My name is James A. (Jim) Boatright.  I grew up on the Texas gulf coast and graduated from Texas City High School in 1960.  I attended Texas A & M University and was a member of the Aggie Band and the Corps of Cadets for two years, and took a Bachelor of Science degree in Physics with a minor in mathematics in 1965.  After a year of postgraduate work at A & M, I joined Philco, a subsidiary of Ford Motor Company, in Houston as an electrical engineer to work in NASA’s Terminal Landing System at Ft. Hood, Texas.  By the early 1970’s, I had a responsible role in the earth-bound processing of the wide-band data tapes brought back from the experimental earth-looking instruments aboard the orbiting Apollo/SkyLab space station project, and then I went on to specialize in Earth Resources image processing work for NASA.  I worked to implement a computer-based system to utilize NOAA weather satellite images to aid in the joint NASA/USDA Screwworm Fly Eradication cooperative project in northern Mexico.  As a systems engineer for Philco, I designed and helped to build a Landsat Ground Station for India, and traveled to Hyderabad, India, to commission it.  After changing employers to Lockheed (Houston) in 1982, I worked for several years developing computer systems to utilize remote sensor data to support the monitoring and prediction of worldwide crop yields during the Cold War.  In 1986, I hastily assembled an image processing system to support the Challenger Accident Investigation Committee.

Aside from shooting, my own hobbies have included, over the years, an interest in sports cars and competition in chess tournaments and in lunch-time bridge games.  In our 35 years together, my wife Sharon and I have enjoyed sailboat racing, bicycle touring, alpine skiing, backpacking, canoeing, river rafting, and nature photography.  We enjoyed the Big Bend area of West Texas as often as we could get away from the gulf coast.  We also share lifelong interests in classical music and enjoyment of our household pets.  We share our home with two intelligent, talking African Grey parrots, two good dogs, and three cats.  Our home is in the middle of 80 acres of woods, on a ridge overlooking 5 miles of the White River valley.  My two younger brothers and their families live on adjacent parts of this same property.  For the past 10 years, I have volunteered part-time as a Reserve Deputy for the Baxter County Sheriff’s Department.  Nowadays, I mostly transport and extradite prisoners and serve as bailiff in Circuit Court.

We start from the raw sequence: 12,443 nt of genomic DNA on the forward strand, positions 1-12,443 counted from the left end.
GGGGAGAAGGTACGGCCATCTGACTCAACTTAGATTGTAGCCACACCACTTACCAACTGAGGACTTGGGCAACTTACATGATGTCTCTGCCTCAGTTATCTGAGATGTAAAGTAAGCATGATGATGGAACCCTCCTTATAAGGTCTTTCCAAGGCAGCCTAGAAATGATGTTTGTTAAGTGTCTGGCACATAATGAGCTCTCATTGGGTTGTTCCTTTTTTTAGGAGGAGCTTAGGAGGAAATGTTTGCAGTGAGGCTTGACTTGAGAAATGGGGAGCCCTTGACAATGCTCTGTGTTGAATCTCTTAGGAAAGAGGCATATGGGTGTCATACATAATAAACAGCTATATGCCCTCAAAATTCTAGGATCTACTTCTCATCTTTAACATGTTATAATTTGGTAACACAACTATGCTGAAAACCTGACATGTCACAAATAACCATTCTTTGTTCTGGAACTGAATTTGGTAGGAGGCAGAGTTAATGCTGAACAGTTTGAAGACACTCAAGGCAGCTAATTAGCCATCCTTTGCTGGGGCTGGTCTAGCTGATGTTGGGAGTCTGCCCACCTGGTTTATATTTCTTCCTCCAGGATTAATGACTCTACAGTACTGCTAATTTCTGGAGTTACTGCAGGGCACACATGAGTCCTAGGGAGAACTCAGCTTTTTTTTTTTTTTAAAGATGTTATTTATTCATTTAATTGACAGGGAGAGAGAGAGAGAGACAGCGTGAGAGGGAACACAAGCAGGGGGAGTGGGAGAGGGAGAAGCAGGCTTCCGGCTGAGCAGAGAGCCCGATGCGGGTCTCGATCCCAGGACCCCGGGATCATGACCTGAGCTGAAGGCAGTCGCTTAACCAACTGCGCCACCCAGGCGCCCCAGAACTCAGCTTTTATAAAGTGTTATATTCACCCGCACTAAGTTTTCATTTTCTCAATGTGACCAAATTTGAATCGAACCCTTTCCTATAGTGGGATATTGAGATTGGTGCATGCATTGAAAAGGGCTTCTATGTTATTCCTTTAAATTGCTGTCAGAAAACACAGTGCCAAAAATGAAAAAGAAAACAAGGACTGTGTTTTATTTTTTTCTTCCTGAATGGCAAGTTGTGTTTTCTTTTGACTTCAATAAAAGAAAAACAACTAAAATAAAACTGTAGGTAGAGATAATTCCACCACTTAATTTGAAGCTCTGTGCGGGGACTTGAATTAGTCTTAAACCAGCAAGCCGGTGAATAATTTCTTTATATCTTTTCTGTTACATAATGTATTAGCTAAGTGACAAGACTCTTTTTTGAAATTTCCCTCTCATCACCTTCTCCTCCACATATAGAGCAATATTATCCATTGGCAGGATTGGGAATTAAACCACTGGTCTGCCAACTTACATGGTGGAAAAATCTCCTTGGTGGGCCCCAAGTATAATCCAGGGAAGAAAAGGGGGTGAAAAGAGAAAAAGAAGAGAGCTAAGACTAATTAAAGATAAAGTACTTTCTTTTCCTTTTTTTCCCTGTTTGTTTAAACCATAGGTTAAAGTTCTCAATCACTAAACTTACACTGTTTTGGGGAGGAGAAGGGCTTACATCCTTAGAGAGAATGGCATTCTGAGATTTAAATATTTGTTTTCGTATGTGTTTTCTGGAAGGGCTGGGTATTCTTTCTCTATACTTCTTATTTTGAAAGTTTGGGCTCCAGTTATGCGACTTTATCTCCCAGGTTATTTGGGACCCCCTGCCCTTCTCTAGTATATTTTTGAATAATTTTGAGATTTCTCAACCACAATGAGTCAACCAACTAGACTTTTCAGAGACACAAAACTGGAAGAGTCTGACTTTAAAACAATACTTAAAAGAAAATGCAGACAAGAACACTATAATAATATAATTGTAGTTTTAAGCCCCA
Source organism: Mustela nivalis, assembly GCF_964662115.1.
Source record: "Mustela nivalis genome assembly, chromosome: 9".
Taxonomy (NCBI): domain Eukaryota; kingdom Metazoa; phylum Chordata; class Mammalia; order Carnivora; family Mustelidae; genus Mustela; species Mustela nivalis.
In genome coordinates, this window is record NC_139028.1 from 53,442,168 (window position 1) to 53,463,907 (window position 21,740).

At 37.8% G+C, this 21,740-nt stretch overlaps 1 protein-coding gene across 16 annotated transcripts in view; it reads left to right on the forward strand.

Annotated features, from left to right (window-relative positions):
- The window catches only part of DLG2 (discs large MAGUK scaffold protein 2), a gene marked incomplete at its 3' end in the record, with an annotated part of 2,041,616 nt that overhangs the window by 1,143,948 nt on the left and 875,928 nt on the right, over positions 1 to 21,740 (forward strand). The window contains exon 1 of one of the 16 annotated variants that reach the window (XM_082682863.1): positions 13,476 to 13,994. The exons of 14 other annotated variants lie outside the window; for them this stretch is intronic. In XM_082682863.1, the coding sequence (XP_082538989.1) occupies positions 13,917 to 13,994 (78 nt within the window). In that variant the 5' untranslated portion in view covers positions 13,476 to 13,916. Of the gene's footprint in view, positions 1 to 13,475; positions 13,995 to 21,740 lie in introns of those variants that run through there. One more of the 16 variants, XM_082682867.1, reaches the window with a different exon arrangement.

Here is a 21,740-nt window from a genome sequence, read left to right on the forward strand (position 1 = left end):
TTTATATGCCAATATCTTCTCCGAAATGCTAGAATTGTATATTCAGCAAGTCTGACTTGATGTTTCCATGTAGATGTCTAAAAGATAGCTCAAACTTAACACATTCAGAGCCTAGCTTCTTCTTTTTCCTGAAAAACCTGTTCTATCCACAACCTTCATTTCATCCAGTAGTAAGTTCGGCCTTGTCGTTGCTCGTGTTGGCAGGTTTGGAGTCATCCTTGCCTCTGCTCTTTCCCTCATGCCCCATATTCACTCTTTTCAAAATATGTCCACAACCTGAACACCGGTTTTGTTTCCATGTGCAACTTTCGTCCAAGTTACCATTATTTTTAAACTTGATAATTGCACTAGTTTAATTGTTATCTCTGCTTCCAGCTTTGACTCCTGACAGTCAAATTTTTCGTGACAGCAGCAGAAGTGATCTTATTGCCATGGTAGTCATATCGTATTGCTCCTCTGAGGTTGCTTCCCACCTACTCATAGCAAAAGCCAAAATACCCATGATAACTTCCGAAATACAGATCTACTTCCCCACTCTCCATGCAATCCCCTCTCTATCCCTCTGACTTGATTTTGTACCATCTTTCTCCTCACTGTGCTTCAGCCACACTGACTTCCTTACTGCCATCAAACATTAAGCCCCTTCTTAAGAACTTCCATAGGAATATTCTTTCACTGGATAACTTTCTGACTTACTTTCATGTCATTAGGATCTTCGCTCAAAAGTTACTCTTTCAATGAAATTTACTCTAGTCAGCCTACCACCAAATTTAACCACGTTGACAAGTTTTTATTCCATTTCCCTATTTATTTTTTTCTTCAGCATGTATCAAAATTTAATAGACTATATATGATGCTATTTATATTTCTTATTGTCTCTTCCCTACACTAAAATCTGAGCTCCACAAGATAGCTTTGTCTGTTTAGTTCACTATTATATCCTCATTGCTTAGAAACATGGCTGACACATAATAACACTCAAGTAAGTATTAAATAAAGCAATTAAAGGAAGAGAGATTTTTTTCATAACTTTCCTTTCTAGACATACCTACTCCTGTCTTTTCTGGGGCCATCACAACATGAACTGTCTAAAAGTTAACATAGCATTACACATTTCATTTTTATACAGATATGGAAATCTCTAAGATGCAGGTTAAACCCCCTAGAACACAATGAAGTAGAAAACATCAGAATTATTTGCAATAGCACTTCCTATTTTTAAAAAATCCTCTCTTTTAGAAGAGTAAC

After we retired to rural Baxter County, here in north-central Arkansas in 1992, I took up again my life-long interest in increasing the accuracy capabilities of the several types of rifles in my collection.  I joined our local gun club and started regularly competing in rifle and pistol matches of many kinds.  I quickly determined that my interests and abilities were best suited to club-level benchrest competition with centerfire IBS/NBRSA Varmint and Sporter Class rifles and with IR50/50 Rimfire Rifles, but I also enjoyed informal, fun matches with antique military rifles including a Model 1911 Schmidt-Rubin and a Model 1896 Swedish Mauser.  I subscribed to Precision Shooting Magazine, and soon found that I most enjoyed competing with the benchrest (BR) rifles that I had built or modified, myself.  Shortly after shooting in my first IBS-sanctioned BR match in 1997, family responsibilities took me away from the BR circuit for a full year, and deteriorating vision has since kept me from returning.
 
Instead, in 1998, I built a nice machine shop with attached 100-yard enclosed firing range here on our ridge, overlooking the White River, and opened for business as Boatright Custom Guns, Inc.  Over the ten years ending December 31, 2008, BCGI built several hundred accurate target, varmint, hunting, and tactical rifles for many customers.  I believe that I learned a lot over that brief period, and since 2003, I have been publishing my findings in Precision Shooting Magazine.  I made use of my scientific training and engineering experience to make sure that I didn’t just get one year of gunsmithing experience ten times.  I no longer build rifles, but continue my research and writing efforts.